Jacky Ickx, Tim Shank, Ronnie Pete discussed on The Autosport Podcast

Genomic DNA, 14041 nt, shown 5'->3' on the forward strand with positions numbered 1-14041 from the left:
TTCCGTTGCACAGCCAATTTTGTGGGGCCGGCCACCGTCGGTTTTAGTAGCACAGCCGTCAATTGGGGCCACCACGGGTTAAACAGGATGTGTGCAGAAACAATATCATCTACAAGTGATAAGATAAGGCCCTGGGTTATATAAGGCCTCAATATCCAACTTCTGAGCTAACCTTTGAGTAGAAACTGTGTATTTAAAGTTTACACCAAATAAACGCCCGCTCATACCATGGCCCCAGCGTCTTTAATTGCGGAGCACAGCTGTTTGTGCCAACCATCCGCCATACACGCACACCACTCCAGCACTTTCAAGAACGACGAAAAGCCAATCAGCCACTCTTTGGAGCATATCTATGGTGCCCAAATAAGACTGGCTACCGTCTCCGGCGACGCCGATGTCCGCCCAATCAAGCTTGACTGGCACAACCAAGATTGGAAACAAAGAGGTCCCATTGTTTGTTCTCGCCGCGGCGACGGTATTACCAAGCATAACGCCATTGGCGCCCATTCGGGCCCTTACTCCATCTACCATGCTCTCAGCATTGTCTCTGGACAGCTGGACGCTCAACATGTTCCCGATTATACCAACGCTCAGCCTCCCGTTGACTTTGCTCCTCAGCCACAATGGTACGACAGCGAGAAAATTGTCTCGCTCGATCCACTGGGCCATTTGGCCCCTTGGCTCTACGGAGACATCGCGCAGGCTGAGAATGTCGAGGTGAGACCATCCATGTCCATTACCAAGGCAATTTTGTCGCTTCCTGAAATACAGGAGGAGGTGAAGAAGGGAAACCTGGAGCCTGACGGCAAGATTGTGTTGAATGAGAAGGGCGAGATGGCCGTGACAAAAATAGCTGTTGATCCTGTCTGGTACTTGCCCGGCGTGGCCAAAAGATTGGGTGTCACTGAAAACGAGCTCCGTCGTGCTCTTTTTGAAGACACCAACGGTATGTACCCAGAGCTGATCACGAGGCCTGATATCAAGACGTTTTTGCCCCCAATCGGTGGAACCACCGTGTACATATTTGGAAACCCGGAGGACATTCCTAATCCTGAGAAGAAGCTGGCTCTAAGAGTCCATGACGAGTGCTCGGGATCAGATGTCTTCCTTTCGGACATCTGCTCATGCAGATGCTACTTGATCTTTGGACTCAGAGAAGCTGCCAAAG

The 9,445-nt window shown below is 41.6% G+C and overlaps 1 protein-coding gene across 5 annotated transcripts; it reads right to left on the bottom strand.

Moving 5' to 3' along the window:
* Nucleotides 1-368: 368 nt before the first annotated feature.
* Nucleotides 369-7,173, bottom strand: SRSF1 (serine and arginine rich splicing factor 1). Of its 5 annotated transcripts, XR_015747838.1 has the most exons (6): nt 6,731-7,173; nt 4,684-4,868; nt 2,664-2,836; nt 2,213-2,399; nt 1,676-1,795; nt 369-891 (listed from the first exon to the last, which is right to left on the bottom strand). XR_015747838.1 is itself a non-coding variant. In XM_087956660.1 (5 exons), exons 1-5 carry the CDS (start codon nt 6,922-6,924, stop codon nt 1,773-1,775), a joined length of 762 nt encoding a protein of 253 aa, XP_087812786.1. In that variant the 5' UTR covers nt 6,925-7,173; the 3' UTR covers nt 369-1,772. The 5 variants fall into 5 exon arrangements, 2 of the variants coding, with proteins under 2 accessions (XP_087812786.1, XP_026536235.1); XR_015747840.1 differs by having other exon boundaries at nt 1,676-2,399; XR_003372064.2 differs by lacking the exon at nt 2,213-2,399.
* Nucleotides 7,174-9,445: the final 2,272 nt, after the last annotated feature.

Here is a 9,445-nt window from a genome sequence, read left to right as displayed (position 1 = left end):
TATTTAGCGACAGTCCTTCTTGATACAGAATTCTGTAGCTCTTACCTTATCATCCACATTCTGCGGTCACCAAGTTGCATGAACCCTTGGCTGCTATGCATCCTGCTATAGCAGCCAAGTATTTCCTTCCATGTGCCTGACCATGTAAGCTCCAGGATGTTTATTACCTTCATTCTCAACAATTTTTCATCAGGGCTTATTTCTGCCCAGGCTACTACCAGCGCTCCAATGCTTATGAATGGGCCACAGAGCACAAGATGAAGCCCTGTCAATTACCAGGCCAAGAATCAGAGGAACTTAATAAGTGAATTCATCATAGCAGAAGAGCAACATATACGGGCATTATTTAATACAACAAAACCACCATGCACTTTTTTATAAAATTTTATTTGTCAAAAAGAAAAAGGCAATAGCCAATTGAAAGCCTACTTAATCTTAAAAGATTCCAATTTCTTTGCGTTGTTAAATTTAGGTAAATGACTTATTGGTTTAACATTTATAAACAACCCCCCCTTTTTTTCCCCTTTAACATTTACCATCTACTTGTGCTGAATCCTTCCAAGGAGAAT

Really thought that was a little bit like in the Rodriguez list we did, up at the following years months a thousand kilometers long because he single handedly beat a three car for our team. It was quite a specifics equivalent, I think. And do you feel like you obviously mentioned there? Do you feel like the Ferrari just literally crumbled under if it's pressure? That was the telling factor in the race. Were they to be fair, they didn't have as many. They didn't have as many cars at most of the races, and they didn't have as many. They weren't out as many races. So they probably were always going to have a bit of a few teething problems, but I mean, they had tire trouble, which you could probably manage. If you weren't having to drive flat out, they also had oil pressure, problems. I mean, that might just have been one of those things that was always going to happen. So it's a bit difficult to say with cools there problems, but I think, you know, you're always more likely to find the problems if you're driving flat out on you. So and I just don't think they would have had to invest of course the Ferrari would have fought each other. I would suspect that Mario Andretti would have been sensible enough not to get drawn into something like that if it was just him in Petro at the front. So yeah, I think you'd have to say, see if it was a contributing factor to their Ferraris failure. We move on to formula two for the next race, which is number 8. And this one, I genuinely would have loved to have seen this right. A 1970 room GP F two race where the 8 cars, the top 8 were several by 2.4 seconds at the finish. I must have been epic, which I agree with you. That would definitely be a race to go back to and watch wouldn't it? Yeah. He didn't have many successes in F two. But that one was, yeah, so the 8 cars that flashed across the line, the 7 behind him were clay record zone, Emerson Fittipaldi, Jacky ickx, who was his teammate for that weekend. Tim shank and Ronnie Pete and Derek bell and Jack Brabham. Well, I mean, they're all names, right? And they're all within 2.4 seconds and he was at the front. And yeah, so it was one of these things where there were two heats. And then a final and he put himself on the front row after it after his heat. But reggaeton is techno actually won the faster heat. And so he was on pole. And there was a great coat actually from Justine howler who did the all sport report. He said, with the sole exception of Jackie Stewart, who wasn't there, rarely have 18, such potent car driver combinations have been seen at any form of racing. And there were I added up the numbers. The drivers in that of those 18, they would go on to rack up 72 world championship F one wins and 6 world titles. And that doesn't include people like Graham hill, who didn't make the final. So I mean, in terms of quality entry, it doesn't get much better than that. And yeah, he had him and Ronnie Peter who would go on to become the king of F two really. They were always at the front of the pack and Ronnie grabbed the lead and went on to last up in the lead. But then there's the hairpin where a lot of the moves were happening, and he just went in too deep. It was obviously one of those I've got to stay ahead and he just went in too hot. See if it got through into the lead and then held off reg it's only by .1 of a second on the line with Fittipaldi a massive extra .1 of the second further back. So I guess the only reason it's perhaps not higher on this list is think the streamline BMW is probably a good car to have round rule. Obviously, it did ra and Ronnie making the mistake with those slipstreaming battles. It can be a little bit down to lock as to where you are, though. It's funny how the same people tend to be at the front normally, but yeah, I just thought it was a sensational race. As you saw, I would love to have gone back and seen. Absolutely. I mean, I'm sort of hard to think of another occasion where you'd have that many names so close. Like, it's just mad. Yeah, it's brilliant, isn't it? There have been some Kevin wood who's the unsung star of the multiple images and they send the photos over. He unfortunately wasn't able to find a photo of the actual finish, but he did find some fantastic pictures of them at the hairpin and coming down down towards the heparin. It's just a massive cars. And of course, all different chases as well, different chases, different different engines, different drivers. And also, I mean, how often would there have been a Swiss drivers one, too? In an international motor race. Just a race that I wasn't really aware of when I started doing the research, but the more I looked into it, thought this has got to be on the list somewhere. Absolutely. Well, another research, there because that is a phenomenal entry. Number 7, 1969 Dutch Grand Prix zandvoort. Now, this is a classic case of a charge in drive from Joe. Yeah, it's qualified ten system of the car just never really worked particularly well in practice, but then in the race, obviously they got it. They got it nailed. Yeah, so he started tenth. It was not at the end of the first lap. He was 7th lap later. And then he caught Chris Amon's Ferrari the McLaren's of Denny hammer Bruce McLaren. And he went past all three of them very, very rapidly. The other sport report said he outmaneuvered home in a heart stopping moment. So again, that's probably would have been something nice. Didn't find footage of that, but I'm sure that would have been good to watch. And he was that pretty much a fourth. Very close to Graham hill in the works lotus because of seeds in the rob walker car. And he found a way past here as well. So he got from tenth to third. And the two guys ahead of him were, I think, probably at that time the two best drivers in the world who had Jackie Stewart and jochen, rinse worked lotus filed him as he did a lot in 1969. And Stuart was left to win with sifford second. So, you know, head of basically all the factory cars except just accept Stewart's actually put him up to third in the drivers table at that point as well. So yeah, one of the best underdog sort of combined the underdog with charging through the field. So I thought that had to deserve to place as well. Exactly. I completely agree. Well worthy of the place in the top ten. And we'll move to swiftly on to number 6, which is in a race. I'll be honest. I know there are come across in my time, but I had to go and check the pronunciation just to make sure that I got it right. But the Syracuse Grand Prix. Now, tell us a bit about this because he didn't actually finish this rice, but it's made it to number 6. Yes, and it's in the same Brabham BRM that he driven in other non sanctioned races, including the Mediterranean Grand Prix where we were talking about earlier. The reason this is higher, one is much more of a driver circuit. It's not just a flat out blast. It was a really challenging circuit where Tony Brooks famously won to the first British car driver win in a Grand Prix a non chatty comprising before the Second World War so it was a proper track 3.4.